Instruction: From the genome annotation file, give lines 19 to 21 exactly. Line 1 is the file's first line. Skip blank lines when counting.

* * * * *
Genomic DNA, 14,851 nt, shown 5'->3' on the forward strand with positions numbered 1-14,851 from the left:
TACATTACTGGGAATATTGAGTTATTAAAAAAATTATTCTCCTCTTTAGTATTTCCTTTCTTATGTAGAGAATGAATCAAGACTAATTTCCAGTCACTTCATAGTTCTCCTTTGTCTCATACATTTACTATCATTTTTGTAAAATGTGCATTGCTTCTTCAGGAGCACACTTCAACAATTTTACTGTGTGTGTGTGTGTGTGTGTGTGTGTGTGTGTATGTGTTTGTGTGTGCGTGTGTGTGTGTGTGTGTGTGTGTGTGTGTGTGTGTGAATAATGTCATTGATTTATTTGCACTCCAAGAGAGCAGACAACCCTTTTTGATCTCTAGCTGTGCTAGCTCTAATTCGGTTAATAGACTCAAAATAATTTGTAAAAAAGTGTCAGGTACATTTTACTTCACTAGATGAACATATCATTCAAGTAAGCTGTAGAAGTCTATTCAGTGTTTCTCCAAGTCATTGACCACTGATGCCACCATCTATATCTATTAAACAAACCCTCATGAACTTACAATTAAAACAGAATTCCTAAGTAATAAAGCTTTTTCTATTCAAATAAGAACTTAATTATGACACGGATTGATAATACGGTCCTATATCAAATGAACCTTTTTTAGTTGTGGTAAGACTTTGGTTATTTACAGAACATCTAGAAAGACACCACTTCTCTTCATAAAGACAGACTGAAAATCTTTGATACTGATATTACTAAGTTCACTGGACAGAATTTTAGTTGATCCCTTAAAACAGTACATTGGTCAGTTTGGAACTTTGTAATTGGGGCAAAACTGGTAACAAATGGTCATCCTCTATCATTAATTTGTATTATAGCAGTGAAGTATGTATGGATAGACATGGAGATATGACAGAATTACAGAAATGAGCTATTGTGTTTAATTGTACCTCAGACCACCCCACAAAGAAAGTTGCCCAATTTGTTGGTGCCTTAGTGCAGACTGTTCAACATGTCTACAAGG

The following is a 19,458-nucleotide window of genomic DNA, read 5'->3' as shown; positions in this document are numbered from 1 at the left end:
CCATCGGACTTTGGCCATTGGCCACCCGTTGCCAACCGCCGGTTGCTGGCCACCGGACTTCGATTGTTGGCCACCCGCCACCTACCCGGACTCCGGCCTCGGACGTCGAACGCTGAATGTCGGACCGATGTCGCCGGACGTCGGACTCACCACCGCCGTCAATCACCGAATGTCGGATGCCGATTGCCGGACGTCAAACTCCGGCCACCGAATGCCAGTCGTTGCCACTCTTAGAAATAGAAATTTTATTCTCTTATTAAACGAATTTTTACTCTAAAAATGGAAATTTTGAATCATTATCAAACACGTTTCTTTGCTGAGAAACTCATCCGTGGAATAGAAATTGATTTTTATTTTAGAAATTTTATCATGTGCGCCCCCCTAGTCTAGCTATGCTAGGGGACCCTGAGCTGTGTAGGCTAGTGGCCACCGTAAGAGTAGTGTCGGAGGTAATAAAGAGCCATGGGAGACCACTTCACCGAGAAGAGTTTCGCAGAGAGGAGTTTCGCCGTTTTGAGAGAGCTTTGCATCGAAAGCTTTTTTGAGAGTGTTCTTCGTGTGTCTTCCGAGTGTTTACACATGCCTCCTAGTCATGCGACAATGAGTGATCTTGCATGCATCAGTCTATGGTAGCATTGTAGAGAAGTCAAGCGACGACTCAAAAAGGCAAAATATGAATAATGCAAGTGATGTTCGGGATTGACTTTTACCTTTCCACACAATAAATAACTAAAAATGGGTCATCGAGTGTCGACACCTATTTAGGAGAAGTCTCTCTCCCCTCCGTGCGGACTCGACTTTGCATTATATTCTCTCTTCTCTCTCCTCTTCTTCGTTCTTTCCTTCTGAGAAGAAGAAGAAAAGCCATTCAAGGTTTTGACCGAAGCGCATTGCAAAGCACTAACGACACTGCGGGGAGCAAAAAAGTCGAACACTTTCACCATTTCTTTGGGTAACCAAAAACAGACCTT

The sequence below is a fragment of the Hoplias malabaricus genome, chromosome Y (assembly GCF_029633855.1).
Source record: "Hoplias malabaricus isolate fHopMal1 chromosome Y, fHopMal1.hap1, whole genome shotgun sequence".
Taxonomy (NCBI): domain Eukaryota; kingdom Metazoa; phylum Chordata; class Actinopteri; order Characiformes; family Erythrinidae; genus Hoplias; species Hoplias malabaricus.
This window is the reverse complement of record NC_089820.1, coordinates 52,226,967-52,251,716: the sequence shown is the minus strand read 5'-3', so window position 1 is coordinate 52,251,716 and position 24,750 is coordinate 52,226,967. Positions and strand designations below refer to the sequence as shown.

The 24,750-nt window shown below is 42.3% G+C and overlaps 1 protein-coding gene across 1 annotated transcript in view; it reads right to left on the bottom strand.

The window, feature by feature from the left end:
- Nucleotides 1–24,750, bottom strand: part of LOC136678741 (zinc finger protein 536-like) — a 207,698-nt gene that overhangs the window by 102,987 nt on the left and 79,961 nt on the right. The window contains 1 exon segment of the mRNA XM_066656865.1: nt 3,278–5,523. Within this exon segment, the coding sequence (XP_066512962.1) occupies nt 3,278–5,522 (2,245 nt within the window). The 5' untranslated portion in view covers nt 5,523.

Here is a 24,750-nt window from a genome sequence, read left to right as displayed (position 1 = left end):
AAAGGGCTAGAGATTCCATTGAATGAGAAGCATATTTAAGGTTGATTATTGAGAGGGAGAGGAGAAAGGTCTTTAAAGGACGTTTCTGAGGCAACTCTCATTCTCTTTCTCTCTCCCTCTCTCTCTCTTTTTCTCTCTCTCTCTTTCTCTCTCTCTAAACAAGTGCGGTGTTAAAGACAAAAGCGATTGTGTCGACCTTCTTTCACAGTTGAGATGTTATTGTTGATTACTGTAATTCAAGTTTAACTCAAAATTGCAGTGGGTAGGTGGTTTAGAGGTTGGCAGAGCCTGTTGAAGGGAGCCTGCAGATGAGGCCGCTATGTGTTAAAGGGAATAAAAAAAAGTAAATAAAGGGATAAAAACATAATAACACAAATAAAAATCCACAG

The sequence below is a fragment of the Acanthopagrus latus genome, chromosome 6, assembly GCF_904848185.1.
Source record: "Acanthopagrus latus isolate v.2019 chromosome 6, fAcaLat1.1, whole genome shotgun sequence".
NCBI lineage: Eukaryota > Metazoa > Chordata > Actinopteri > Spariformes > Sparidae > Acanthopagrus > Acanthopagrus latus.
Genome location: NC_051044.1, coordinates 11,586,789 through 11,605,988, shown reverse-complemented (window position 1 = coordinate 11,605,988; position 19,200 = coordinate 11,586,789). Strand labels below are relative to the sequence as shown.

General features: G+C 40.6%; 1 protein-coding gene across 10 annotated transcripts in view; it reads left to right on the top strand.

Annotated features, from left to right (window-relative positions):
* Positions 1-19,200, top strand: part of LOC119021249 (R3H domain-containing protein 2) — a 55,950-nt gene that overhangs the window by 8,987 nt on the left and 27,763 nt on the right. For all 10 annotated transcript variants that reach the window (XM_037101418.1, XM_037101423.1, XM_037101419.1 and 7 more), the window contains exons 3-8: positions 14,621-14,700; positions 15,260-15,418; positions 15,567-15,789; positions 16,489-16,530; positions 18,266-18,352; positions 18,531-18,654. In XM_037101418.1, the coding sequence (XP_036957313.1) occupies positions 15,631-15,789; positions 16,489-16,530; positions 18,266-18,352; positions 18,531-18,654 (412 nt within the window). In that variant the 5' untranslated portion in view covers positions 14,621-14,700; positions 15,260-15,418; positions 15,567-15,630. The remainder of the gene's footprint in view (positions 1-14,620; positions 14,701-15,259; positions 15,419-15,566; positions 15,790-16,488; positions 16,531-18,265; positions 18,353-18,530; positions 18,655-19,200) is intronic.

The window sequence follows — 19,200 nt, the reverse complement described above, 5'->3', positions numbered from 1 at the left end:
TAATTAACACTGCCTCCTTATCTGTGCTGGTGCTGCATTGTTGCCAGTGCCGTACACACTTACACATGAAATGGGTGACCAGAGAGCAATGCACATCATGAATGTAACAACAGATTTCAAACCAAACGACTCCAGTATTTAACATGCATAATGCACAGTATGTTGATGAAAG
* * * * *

Annotated features, from left to right (window-relative positions):
* Positions 1-19,200, top strand: part of LOC119021249 (R3H domain-containing protein 2) — a 55,950-nt gene that overhangs the window by 8,987 nt on the left and 27,763 nt on the right. For all 10 annotated transcript variants that reach the window (XM_037101418.1, XM_037101423.1, XM_037101419.1 and 7 more), the window contains exons 3-8: positions 14,621-14,700; positions 15,260-15,418; positions 15,567-15,789; positions 16,489-16,530; positions 18,266-18,352; positions 18,531-18,654. In XM_037101418.1, the coding sequence (XP_036957313.1) occupies positions 15,631-15,789; positions 16,489-16,530; positions 18,266-18,352; positions 18,531-18,654 (412 nt within the window). In that variant the 5' untranslated portion in view covers positions 14,621-14,700; positions 15,260-15,418; positions 15,567-15,630. The remainder of the gene's footprint in view (positions 1-14,620; positions 14,701-15,259; positions 15,419-15,566; positions 15,790-16,488; positions 16,531-18,265; positions 18,353-18,530; positions 18,655-19,200) is intronic.

The window sequence follows — 19,200 nt, the reverse complement described above, 5'->3', positions numbered from 1 at the left end: